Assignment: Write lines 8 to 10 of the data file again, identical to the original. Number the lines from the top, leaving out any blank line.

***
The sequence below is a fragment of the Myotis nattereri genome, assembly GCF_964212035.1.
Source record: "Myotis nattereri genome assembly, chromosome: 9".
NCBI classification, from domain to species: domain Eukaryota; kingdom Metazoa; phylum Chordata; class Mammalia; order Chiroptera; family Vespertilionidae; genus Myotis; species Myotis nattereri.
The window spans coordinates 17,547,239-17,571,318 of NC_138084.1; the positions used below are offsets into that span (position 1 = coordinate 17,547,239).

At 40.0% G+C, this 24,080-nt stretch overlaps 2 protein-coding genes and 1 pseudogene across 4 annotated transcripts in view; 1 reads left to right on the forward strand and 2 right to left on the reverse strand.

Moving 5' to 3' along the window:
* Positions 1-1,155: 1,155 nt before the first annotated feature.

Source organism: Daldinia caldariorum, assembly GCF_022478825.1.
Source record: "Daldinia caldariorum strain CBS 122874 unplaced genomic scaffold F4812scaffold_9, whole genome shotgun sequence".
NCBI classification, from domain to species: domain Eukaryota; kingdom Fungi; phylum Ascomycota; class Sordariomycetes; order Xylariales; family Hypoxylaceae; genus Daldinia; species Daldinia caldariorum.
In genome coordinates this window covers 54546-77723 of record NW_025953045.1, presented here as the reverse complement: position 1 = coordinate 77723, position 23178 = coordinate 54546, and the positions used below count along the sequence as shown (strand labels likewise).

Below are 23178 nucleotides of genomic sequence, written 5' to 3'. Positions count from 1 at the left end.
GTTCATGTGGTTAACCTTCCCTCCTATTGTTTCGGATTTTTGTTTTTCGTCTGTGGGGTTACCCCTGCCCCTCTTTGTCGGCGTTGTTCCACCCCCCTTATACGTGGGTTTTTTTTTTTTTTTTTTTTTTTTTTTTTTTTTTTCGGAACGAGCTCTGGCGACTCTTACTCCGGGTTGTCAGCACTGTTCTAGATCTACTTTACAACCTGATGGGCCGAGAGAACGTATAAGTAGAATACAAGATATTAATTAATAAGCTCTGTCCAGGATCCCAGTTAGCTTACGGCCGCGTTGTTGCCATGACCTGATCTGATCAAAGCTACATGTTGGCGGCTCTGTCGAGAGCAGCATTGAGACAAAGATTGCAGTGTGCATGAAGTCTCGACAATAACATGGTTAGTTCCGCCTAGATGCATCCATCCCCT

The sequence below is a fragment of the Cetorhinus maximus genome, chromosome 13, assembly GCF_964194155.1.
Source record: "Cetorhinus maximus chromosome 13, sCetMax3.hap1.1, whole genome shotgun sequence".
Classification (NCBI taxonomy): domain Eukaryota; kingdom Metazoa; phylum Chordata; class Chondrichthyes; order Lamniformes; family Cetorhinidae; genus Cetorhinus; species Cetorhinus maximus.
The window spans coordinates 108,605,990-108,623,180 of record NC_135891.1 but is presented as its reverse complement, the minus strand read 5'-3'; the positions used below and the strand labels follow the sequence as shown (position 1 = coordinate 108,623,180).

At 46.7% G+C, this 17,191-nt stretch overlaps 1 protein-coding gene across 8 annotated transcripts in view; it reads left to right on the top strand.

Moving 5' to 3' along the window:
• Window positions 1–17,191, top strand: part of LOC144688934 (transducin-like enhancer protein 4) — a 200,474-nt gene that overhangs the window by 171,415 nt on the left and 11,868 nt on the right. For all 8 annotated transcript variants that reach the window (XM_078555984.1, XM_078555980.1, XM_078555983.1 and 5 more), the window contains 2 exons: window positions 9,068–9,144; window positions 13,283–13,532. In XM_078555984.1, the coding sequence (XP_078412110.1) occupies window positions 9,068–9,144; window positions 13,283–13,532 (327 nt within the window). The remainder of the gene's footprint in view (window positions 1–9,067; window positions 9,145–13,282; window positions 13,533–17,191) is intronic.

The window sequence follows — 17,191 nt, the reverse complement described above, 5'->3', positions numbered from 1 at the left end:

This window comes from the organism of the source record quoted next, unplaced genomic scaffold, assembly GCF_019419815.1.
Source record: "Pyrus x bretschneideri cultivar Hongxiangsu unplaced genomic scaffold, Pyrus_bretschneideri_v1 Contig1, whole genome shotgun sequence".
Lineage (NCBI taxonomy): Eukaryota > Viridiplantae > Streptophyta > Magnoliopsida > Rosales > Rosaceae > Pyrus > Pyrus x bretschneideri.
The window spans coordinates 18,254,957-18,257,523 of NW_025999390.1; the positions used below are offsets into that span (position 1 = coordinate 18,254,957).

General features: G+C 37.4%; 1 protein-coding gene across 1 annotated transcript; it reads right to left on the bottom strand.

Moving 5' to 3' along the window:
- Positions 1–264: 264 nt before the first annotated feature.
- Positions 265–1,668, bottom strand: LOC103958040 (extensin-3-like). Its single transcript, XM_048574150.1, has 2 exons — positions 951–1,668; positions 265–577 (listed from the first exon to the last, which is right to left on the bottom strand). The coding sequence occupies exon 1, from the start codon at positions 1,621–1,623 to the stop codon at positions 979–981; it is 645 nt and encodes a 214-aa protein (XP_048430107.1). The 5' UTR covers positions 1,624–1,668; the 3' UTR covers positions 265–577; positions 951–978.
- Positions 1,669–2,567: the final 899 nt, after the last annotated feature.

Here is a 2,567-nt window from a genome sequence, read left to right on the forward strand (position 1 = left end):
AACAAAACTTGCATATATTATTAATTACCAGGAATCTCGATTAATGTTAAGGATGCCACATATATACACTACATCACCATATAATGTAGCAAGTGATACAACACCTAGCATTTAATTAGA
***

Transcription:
Source organism: Daldinia caldariorum, assembly GCF_022478825.1.
Source record: "Daldinia caldariorum strain CBS 122874 unplaced genomic scaffold F4812scaffold_9, whole genome shotgun sequence".
NCBI classification, from domain to species: domain Eukaryota; kingdom Fungi; phylum Ascomycota; class Sordariomycetes; order Xylariales; family Hypoxylaceae; genus Daldinia; species Daldinia caldariorum.